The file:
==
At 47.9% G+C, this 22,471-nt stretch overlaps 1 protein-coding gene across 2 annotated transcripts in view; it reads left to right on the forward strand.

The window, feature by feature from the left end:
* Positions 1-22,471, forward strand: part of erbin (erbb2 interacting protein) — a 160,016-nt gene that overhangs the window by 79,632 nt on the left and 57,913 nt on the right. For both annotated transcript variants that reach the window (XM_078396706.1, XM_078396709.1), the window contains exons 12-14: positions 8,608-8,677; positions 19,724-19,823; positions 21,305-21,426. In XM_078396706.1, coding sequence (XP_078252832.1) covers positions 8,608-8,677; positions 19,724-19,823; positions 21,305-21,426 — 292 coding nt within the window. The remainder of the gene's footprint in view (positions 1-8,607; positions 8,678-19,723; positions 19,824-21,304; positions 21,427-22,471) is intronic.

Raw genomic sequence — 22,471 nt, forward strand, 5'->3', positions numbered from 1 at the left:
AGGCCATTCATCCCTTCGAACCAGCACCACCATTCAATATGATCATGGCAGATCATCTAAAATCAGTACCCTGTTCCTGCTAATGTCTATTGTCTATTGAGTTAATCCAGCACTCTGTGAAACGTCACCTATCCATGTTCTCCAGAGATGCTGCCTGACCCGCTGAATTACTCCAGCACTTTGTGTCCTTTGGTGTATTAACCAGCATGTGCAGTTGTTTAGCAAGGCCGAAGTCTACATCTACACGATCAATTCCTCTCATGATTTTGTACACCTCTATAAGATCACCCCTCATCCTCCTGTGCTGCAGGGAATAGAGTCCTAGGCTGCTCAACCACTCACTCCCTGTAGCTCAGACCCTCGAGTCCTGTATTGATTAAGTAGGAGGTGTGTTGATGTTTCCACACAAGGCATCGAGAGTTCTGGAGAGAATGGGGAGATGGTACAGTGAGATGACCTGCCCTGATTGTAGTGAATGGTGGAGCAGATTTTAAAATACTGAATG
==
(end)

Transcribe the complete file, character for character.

At 47.9% G+C, this 22,471-nt stretch overlaps 1 protein-coding gene across 2 annotated transcripts in view; it reads left to right on the forward strand.

The window, feature by feature from the left end:
* Positions 1-22,471, forward strand: part of erbin (erbb2 interacting protein) — a 160,016-nt gene that overhangs the window by 79,632 nt on the left and 57,913 nt on the right. For both annotated transcript variants that reach the window (XM_078396706.1, XM_078396709.1), the window contains exons 12-14: positions 8,608-8,677; positions 19,724-19,823; positions 21,305-21,426. In XM_078396706.1, coding sequence (XP_078252832.1) covers positions 8,608-8,677; positions 19,724-19,823; positions 21,305-21,426 — 292 coding nt within the window. The remainder of the gene's footprint in view (positions 1-8,607; positions 8,678-19,723; positions 19,824-21,304; positions 21,427-22,471) is intronic.

Raw genomic sequence — 22,471 nt, forward strand, 5'->3', positions numbered from 1 at the left:
AGGCCATTCATCCCTTCGAACCAGCACCACCATTCAATATGATCATGGCAGATCATCTAAAATCAGTACCCTGTTCCTGCTAATGTCTATTGTCTATTGAGTTAATCCAGCACTCTGTGAAACGTCACCTATCCATGTTCTCCAGAGATGCTGCCTGACCCGCTGAATTACTCCAGCACTTTGTGTCCTTTGGTGTATTAACCAGCATGTGCAGTTGTTTAGCAAGGCCGAAGTCTACATCTACACGATCAATTCCTCTCATGATTTTGTACACCTCTATAAGATCACCCCTCATCCTCCTGTGCTGCAGGGAATAGAGTCCTAGGCTGCTCAACCACTCACTCCCTGTAGCTCAGACCCTCGAGTCCTGTATTGATTAAGTAGGAGGTGTGTTGATGTTTCCACACAAGGCATCGAGAGTTCTGGAGAGAATGGGGAGATGGTACAGTGAGATGACCTGCCCTGATTGTAGTGAATGGTGGAGCAGATTTTAAAATACTGAATG